Government & Politics

Satanist argues her religious abortion-rights case before the Missouri Supreme Court

Supporters of legal access to abortion, as well as anti-abortion activists, rallied outside the U.S. Supreme Court in 2016. On Tuesday, a Satanist arguing Missouri abortion law violates her religious beliefs came before the Missouri Supreme Court.
Supporters of legal access to abortion, as well as anti-abortion activists, rallied outside the U.S. Supreme Court in 2016. On Tuesday, a Satanist arguing Missouri abortion law violates her religious beliefs came before the Missouri Supreme Court.

A woman who says Missouri abortion law violates her religious beliefs brought her case before the Missouri Supreme Court on Tuesday.

The woman, identified in court documents as Mary Doe, is an adherent of the Satanic Temple. She names Gov. Eric Greitens as a defendant.

Doe’s New Jersey-based attorney, James Mac Naughton, argued before the Missouri Supreme Court that the state’s informed consent law violates Doe’s religious belief that life does not begin at conception.

The case is the first of its kind to be heard by either the Missouri Supreme Court or the U.S. Supreme Court.

The features of the law at issue are Missouri’s mandate that women wait 72 hours before having an abortion, sign a document confirming they’ve read a brochure that states life begins at conception, and have an opportunity to view an ultrasound and listen to a fetal heartbeat.

“Her journey led her to believe the tissue she was carrying was simply that: tissue,” Mac Naughton said to the judges. “But in the steps of Mary Doe’s journey, the state of Missouri says, ‘Wait a minute little lady, you’re about to commit murder.’

“... They want to change her mind and heart, change the way she sees herself in the cosmos.”

Doe’s real identity has not been made public. According to court documents, she is a resident of Greene County.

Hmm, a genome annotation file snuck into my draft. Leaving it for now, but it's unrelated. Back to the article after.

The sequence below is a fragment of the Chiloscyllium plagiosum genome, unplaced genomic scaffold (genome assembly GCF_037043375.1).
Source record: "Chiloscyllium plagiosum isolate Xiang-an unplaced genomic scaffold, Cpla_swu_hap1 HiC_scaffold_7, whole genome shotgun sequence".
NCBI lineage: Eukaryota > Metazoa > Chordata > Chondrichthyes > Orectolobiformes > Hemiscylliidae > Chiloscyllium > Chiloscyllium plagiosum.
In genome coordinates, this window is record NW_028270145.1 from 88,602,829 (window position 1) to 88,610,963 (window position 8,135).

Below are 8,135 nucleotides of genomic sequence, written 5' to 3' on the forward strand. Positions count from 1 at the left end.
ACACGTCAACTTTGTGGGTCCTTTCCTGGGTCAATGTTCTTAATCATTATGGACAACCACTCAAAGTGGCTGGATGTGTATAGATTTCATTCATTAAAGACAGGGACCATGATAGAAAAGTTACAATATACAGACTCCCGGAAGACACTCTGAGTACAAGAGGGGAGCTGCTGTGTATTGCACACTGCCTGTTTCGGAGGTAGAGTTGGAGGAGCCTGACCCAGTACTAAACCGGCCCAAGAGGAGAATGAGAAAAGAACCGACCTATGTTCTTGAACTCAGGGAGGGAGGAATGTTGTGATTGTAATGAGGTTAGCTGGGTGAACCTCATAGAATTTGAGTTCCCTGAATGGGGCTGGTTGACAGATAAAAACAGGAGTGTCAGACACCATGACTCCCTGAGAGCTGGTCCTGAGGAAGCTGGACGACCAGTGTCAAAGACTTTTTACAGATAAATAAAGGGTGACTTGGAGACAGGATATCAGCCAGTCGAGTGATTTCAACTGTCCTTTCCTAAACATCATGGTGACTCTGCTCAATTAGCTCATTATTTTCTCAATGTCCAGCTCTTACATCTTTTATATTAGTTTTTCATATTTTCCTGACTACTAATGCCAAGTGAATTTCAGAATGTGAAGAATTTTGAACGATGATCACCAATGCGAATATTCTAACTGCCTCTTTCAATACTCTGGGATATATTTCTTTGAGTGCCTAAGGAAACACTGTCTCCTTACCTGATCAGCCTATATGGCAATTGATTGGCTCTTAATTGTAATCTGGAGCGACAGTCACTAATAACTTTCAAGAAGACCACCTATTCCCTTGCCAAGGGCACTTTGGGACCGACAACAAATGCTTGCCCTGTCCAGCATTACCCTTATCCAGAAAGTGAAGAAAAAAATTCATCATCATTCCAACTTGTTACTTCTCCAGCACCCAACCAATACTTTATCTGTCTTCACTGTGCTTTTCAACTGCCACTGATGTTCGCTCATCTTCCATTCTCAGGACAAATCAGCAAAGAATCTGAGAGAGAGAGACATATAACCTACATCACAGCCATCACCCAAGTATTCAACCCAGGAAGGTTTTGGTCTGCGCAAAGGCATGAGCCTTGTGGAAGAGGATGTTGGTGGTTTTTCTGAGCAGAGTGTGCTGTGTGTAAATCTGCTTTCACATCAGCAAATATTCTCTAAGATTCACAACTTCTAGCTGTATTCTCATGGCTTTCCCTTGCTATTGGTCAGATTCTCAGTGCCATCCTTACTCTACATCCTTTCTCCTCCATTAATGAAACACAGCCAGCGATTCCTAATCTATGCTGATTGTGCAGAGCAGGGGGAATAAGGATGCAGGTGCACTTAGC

John Sauer, the state’s attorney, contested that Missouri’s sanctioning of the idea that life begins at conception in its abortion materials is not a religious belief but a philosophical one, and thus is not forcing doctrine on Doe.

Sauer also argued that Doe’s religious beliefs are not being altered by the state’s informed consent laws, nor is the state forcing Doe to view abortion and when life begins as the state does.

“She’s not a bad believer under her religion (by conforming to the state’s informed consent laws),” he said. “Her argument is the state is a bad believer.”

Jex Blackmore, a spokeswoman for the Satanic Temple, disagreed with Sauer, saying the state is effectively pushing a religious belief on citizens with its brochure stating life begins at conception and implying any abortion is therefore murder.

“They do everything to impose guilt and shame on them,” she said of women seeking abortion, “and that’s seen through a purely ideological viewpoint promoted by the state.

“The state forces women to wait 72 hours in order to consider the State’s position that life begins at conception.”

Blackmore added that lawmakers use “faith-based language” when speaking about abortion as evidence that anti-abortion legislation in the state is, in fact, guided by religious belief.

She pointed to a Missouri representative who last year beheaded a chicken in a strange anti-abortion message.

“God gave man dominion over life,” Rep. Mike Moon, an Ash Grove Republican, said before discussing his goal of ending abortion in the state.

Moon could not be immediately reached Tuesday.

Blackmore said the mere opportunity given to women seeking abortions to hear a fetal heartbeat and view an ultrasound is a violation of the Satanic Temple’s beliefs, as she said it serves to convince women that their fetus is a separate and viable human, contrary to the Satanists’ beliefs.

“It’s an indoctrination program,” she said.

Attorney General Josh Hawley, who is also named as a defendant in the case, pledged in a statement made last year that he would vigorously defend “Missouri’s sensible waiting period law from this challenge by the Satanic Temple in the Missouri Supreme Court.”

Doe’s lawsuit seeks statutory changes to Missouri abortion law. Track the case at the Missouri Supreme Court’s website.

satanic temple
This 2014 photo provided by the Satanic Temple shows a bronze Baphomet, which depicts Satan as a goat-headed figure. AP file photo

A 2015 New York Times profile of the Satanic Temple — formed by two people with a “shared distaste for organized religion” — pointed out how the group has used social media, its “eye-catching name” and imagery such as Baphomet, the “sabbatic goat,” to attract widespread media attention to its lawsuits.

The group’s mission is “to encourage benevolence and empathy among all people, reject tyrannical authority, advocate practical common sense and justice, and be directed by the human conscience to undertake noble pursuits guided by the individual will.”

Max Londberg: 816-234-4378, @MaxLondberg

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